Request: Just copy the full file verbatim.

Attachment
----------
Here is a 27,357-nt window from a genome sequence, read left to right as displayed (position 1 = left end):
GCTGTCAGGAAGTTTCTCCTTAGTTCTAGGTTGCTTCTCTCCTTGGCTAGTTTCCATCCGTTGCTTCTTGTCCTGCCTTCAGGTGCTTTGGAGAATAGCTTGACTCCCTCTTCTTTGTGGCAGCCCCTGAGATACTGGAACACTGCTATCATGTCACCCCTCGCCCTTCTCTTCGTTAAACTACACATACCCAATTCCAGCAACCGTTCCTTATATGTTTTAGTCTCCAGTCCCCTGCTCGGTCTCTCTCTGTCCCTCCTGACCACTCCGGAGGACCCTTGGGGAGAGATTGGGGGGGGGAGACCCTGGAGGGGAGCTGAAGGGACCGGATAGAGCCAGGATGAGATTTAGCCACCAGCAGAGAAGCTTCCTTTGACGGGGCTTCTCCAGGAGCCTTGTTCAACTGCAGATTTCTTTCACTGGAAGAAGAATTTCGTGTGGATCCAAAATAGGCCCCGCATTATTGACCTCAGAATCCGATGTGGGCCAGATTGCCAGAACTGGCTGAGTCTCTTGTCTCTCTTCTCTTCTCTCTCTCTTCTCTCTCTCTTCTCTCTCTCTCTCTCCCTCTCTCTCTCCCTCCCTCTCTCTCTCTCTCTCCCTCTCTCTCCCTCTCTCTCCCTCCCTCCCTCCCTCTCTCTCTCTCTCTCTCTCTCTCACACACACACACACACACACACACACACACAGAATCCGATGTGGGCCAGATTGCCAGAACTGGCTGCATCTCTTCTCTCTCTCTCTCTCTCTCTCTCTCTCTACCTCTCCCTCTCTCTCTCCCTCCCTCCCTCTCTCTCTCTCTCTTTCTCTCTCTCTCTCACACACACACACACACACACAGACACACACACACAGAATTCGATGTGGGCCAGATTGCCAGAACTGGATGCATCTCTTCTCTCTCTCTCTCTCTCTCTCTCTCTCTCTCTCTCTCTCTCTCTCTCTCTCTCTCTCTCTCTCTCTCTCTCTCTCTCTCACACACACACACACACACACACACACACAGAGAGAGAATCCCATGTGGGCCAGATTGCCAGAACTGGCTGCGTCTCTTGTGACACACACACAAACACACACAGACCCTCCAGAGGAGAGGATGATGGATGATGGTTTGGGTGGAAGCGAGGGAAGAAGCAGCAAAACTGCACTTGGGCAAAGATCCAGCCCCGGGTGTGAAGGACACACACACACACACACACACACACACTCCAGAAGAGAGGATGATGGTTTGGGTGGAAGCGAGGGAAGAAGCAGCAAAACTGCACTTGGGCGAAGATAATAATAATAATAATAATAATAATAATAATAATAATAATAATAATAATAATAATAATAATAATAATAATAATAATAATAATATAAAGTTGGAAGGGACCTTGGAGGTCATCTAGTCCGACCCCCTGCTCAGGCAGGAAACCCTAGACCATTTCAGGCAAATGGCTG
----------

Here is a 27,357-nt window from a genome sequence, read left to right as displayed (position 1 = left end):
GCTGTCAGGAAGTTTCTCCTTAGTTCTAGGTTGCTTCTCTCCTTGGCTAGTTTCCATCCGTTGCTTCTTGTCCTGCCTTCAGGTGCTTTGGAGAATAGCTTGACTCCCTCTTCTTTGTGGCAGCCCCTGAGATACTGGAACACTGCTATCATGTCACCCCTCGCCCTTCTCTTCGTTAAACTACACATACCCAATTCCAGCAACCGTTCCTTATATGTTTTAGTCTCCAGTCCCCTGCTCGGTCTCTCTCTGTCCCTCCTGACCACTCCGGAGGACCCTTGGGGAGAGATTGGGGGGGGGAGACCCTGGAGGGGAGCTGAAGGGACCGGATAGAGCCAGGATGAGATTTAGCCACCAGCAGAGAAGCTTCCTTTGACGGGGCTTCTCCAGGAGCCTTGTTCAACTGCAGATTTCTTTCACTGGAAGAAGAATTTCGTGTGGATCCAAAATAGGCCCCGCATTATTGACCTCAGAATCCGATGTGGGCCAGATTGCCAGAACTGGCTGAGTCTCTTGTCTCTCTTCTCTTCTCTCTCTCTTCTCTCTCTCTTCTCTCTCTCTCTCTCCCTCTCTCTCTCCCTCCCTCTCTCTCTCTCTCTCCCTCTCTCTCCCTCTCTCTCCCTCCCTCCCTCCCTCTCTCTCTCTCTCTCTCTCTCTCACACACACACACACACACACACACACACACAGAATCCGATGTGGGCCAGATTGCCAGAACTGGCTGCATCTCTTCTCTCTCTCTCTCTCTCTCTCTCTCTCTACCTCTCCCTCTCTCTCTCCCTCCCTCCCTCTCTCTCTCTCTCTTTCTCTCTCTCTCTCACACACACACACACACACACAGACACACACACACAGAATTCGATGTGGGCCAGATTGCCAGAACTGGATGCATCTCTTCTCTCTCTCTCTCTCTCTCTCTCTCTCTCTCTCTCTCTCTCTCTCTCTCTCTCTCTCTCTCTCTCTCTCTCTCTCTCTCACACACACACACACACACACACACACACAGAGAGAGAATCCCATGTGGGCCAGATTGCCAGAACTGGCTGCGTCTCTTGTGACACACACACAAACACACACAGACCCTCCAGAGGAGAGGATGATGGATGATGGTTTGGGTGGAAGCGAGGGAAGAAGCAGCAAAACTGCACTTGGGCAAAGATCCAGCCCCGGGTGTGAAGGACACACACACACACACACACACACACACTCCAGAAGAGAGGATGATGGTTTGGGTGGAAGCGAGGGAAGAAGCAGCAAAACTGCACTTGGGCGAAGATAATAATAATAATAATAATAATAATAATAATAATAATAATAATAATAATAATAATAATAATAATAATAATAATAATAATAATATAAAGTTGGAAGGGACCTTGGAGGTCATCTAGTCCGACCCCCTGCTCAGGCAGGAAACCCTAGACCATTTCAGGCAAATGGCTG